In fact, the best handoffs are hardly felt.
Visit your key customers. Make sure they understand that the acquisition of your business will not negatively impact the relationship. Reiterate each customer’s importance to your business. Emphasize the positive benefits. Answer their questions honestly and exhaustively. Bring any new points of contact or new leaders along with you. And then, do the same with your team.
Planning for succession and letting go
Succession planning is the process through which you identify new leaders and the steps necessary to transition control.
Unlike succession planning that involves no sale, an acquisition takes most of the decision making ability out of your hands.
For a business you built and grew, you might find it difficult to transition control to an outsider. You ran your business according to your values and goals. The buyer’s values and goals might not sync with your history and that might be hard to swallow.
That’s why—before you pass over control—take some time to identify the core values and business processes that you believe are required to maintain success. You must communicate these to the buyer and get the buyer’s agreement before you close the sale.
As an example, read through Tony Hsieh’s CEO letter to Zappos employees to see how Zappos protected its business and employee interests when they sold to Amazon in 2009.
Hsieh didn’t leave the future of Zappos to chance. Instead, he identified its core needs, communicated those needs, and ensured they were protected post-sale. You should do the same as you prepare to sell your business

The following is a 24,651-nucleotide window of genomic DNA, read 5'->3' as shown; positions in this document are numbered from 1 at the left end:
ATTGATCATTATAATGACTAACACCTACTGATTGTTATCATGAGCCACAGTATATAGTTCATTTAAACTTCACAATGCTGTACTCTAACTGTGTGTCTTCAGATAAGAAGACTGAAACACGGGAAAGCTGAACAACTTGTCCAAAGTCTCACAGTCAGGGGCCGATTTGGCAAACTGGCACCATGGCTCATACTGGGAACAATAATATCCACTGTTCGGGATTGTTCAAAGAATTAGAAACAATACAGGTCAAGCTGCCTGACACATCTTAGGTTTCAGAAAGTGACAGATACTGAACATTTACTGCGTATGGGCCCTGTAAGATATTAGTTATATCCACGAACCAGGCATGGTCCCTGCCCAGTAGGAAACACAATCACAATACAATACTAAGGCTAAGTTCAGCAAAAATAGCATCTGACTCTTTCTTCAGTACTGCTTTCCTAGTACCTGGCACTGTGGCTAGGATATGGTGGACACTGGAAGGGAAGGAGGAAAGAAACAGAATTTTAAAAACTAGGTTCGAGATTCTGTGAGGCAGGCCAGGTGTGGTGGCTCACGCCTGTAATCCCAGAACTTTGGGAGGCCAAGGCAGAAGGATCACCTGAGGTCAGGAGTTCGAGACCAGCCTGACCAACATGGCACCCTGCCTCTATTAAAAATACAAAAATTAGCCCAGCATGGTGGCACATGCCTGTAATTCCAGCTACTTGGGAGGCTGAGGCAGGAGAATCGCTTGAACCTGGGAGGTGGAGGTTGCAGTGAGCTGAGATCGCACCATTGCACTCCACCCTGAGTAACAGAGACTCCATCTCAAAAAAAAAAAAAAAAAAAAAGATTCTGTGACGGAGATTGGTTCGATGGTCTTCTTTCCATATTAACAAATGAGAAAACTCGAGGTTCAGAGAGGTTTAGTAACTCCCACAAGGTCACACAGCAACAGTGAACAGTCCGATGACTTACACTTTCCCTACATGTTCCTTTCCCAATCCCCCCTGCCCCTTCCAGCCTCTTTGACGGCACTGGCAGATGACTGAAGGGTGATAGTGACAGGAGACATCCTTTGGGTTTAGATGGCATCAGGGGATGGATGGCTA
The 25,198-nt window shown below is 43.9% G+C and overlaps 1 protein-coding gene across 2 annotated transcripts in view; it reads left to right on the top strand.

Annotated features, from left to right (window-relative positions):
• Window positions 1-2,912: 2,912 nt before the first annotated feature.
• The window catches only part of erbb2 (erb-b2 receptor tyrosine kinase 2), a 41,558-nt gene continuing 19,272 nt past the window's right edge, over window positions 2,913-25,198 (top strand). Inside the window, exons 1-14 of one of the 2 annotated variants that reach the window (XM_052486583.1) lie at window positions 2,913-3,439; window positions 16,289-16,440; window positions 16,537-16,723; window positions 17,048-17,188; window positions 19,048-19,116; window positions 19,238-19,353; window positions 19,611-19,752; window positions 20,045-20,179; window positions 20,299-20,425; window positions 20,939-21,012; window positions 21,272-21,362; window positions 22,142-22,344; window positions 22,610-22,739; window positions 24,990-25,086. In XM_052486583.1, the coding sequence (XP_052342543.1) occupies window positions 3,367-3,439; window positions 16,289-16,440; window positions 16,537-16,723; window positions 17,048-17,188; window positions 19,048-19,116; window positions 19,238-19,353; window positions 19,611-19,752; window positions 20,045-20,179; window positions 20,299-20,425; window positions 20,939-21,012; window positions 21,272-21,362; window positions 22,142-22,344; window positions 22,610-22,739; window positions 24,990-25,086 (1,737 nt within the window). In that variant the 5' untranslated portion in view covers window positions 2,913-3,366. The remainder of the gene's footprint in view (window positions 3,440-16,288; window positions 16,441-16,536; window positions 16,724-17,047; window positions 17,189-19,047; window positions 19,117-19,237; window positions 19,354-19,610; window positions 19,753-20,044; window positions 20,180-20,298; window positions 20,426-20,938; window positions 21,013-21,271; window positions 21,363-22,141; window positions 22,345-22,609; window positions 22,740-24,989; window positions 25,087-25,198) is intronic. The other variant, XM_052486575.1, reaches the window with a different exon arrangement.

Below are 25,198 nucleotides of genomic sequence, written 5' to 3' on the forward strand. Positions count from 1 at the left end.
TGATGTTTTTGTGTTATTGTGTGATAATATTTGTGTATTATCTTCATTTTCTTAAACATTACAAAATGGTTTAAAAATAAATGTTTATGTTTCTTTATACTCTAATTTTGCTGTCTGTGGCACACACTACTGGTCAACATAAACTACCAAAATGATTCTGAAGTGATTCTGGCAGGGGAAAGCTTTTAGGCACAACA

Making the main thing, the main thing
A successful corporate development executive once told me her universal approach to all acquisitions: if the deal doesn’t genuinely benefit both sides of the transaction, it shouldn’t happen at all.
This guiding light cuts through the noise of valuations, future projections, and other theories that might make an acquisition attractive. If the two businesses lack the ability to positively impact each other through shared resources, complementary competencies, or some other intangible, the acquisition will fail.
Unfortunately, Harvard Business Review suggests that most buyers and sellers don’t adequately address the benefit to both when considering an acquisition: “[One] rule [is] confirmed by nearly all studies: M&A is a mug’s game, in which typically 70%–90% of acquisitions are abysmal failures.”
Failed mergers and acquisitions sting. Consider the losses tied to some recent failed acquisitions:
- HP wrote off $8.8 billion of its $11 billion acquisition of Autonomy
- Microsoft wrote off 96% of the Nokia handset business it acquired for $7.9 billion
- Google bought Motorola’s handset business for $12.5 billion and sold it for $2.9 billion a few years later
Successful acquisitions depend on more than numbers. Each party should be able to identify where it can add value to the other business. Wrestle with this concept, and discuss it with your buyer.
Prepare to sell your business by preparing for what’s next
“Selling your business may be the pinnacle of your career,” wrote Jeff Giesea in Harvard Business Review, “but the emotional experience is similar to retiring or quitting a job you’ve loved.”
Even if you remain on board in a limited role after a sale is complete, you’ll work fewer hours and, eventually, your relationship with the business will come to an end.
A sale can mean more free time and a big payday. But most company sales are bittersweet.
Be realistic about the true impact. It’s natural to feel depressed due to a lack of personal direction. It’s also natural to mourn.
What’s your purposes now and what will you do each day?